This is obviously a high-level collection of girls for this age group. Three of the players – Lindsey Duvall, Raegan Williams and Alyssa Peak – all saw varsity minutes last year with the Bullitt East program. Duvall is the reigning Bullitt County Player of the Year.
Duvall led the East Lady Chargers in this tournament with 17.6 points a game and was also the team’s leading rebounder at 7.6 a game for the eight contests. Williams was second in rebounding at seven a game.
Gajdik is quick to point out that you don’t get to the final eight of an AAU National Tournament with 68 teams on the strength of one player.
“It’s a little deceiving because she can fill it up,” the coach pointed out. “But we have so many other options on this team. With Alyssa Peak at point guard and then with Raegan Williams rebounding. That gets Lindsey down the floor. She knows how to finish and that is nice.”
In one game, Duvall passed out on the floor from dehydration and did not play the rest of the way. The other girls pushed the margin out bigger than it was when she had been playing.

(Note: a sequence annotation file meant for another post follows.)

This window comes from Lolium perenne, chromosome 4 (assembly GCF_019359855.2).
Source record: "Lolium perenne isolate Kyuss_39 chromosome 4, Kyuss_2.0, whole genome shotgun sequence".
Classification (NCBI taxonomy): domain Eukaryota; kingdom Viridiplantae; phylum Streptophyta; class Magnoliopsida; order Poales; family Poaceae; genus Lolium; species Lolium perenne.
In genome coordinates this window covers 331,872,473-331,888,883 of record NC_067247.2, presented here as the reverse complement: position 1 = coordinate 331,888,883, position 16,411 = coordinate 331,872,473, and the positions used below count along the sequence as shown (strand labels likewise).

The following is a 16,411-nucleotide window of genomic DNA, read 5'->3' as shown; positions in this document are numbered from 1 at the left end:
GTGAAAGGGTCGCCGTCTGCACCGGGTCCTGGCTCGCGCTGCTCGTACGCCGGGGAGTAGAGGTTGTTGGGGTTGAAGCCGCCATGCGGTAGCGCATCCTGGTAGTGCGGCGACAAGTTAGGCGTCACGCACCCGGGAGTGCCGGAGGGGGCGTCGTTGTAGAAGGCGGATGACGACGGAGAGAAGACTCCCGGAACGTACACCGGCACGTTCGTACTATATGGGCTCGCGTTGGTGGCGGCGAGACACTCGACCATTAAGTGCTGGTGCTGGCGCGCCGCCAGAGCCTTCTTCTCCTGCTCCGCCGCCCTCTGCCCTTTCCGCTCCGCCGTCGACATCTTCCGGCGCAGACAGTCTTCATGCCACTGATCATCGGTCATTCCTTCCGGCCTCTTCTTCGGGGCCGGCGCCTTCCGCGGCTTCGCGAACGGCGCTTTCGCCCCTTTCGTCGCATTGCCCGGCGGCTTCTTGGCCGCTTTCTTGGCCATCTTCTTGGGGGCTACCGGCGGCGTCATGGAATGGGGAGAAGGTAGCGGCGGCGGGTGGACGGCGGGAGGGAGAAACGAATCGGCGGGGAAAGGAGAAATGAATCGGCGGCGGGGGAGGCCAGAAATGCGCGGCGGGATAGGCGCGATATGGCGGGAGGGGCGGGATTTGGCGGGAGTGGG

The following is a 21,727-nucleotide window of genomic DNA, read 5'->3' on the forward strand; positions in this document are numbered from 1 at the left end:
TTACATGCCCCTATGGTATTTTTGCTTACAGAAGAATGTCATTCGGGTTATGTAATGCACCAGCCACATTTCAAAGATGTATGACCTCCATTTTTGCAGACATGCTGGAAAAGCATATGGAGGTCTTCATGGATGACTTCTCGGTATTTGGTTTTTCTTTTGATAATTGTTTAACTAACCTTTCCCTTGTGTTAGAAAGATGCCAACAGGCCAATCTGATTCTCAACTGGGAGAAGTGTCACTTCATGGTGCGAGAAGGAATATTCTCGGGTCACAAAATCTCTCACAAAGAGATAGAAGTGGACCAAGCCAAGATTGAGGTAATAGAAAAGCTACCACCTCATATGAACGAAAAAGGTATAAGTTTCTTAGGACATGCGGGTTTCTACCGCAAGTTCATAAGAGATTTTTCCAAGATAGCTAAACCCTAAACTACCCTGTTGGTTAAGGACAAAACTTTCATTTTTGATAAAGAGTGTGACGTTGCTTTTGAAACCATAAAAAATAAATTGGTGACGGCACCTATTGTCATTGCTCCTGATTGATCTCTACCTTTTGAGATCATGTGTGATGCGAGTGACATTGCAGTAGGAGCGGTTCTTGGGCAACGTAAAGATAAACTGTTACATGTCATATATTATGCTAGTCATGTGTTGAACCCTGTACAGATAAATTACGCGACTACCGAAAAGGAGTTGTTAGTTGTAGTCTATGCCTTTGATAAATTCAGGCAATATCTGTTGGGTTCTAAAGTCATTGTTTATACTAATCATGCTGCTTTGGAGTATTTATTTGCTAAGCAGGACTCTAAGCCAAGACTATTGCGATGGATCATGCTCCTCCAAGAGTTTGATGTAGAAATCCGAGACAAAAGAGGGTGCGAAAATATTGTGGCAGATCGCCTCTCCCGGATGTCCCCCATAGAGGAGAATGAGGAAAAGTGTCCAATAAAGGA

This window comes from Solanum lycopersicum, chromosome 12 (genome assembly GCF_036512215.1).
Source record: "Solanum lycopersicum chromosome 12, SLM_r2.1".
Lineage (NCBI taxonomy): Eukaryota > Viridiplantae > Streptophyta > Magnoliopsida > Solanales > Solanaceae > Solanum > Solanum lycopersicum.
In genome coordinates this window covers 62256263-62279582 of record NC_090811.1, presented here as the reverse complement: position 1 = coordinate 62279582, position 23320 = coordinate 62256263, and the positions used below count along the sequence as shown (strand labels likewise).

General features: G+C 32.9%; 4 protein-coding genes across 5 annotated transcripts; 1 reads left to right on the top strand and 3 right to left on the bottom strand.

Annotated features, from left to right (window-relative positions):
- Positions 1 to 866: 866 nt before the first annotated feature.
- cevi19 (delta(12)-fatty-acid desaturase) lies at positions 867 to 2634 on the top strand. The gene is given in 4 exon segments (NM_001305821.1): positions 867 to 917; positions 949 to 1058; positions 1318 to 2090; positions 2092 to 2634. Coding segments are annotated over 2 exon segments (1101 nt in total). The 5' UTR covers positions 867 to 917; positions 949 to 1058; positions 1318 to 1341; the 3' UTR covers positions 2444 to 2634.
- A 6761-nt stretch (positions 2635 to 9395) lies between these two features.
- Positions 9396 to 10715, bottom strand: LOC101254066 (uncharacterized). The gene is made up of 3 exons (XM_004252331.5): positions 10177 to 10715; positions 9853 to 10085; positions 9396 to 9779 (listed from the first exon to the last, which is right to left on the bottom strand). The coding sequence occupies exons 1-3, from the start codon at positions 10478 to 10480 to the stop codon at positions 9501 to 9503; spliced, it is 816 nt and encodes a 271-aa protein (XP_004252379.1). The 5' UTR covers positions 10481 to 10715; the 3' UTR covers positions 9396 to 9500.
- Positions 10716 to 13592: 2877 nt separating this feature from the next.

“It’s great to have her, but the girls are sharp around her,” Gajdik said. “Two years ago they might have questioned what to do (without her on the floor). They don’t worry now if she is not on the floor.”
Other than a 2-0 deficit in the opening minutes of one earlier game, Bullitt East led from the start of every game except for the loss to Mississippi Elite. The East Lady Chargers trailed by six points at halftime of that game, but rallied to pull even early in the third quarter, but could not move ahead. The game was close before Mississippi Elite pulled away late at the free throw line to win 62-47.
Mississippi Elite went on to win the championship with a 55-37 win over a team from Maryland.
“We just made a lot of little mistakes,” Gajdik said. “We left six points out there at the end of the first half that could have made it even at halftime. Then we had a seven or eight point run to tie it up in the third quarter, but then they had a seven or eight point run and it stayed that way.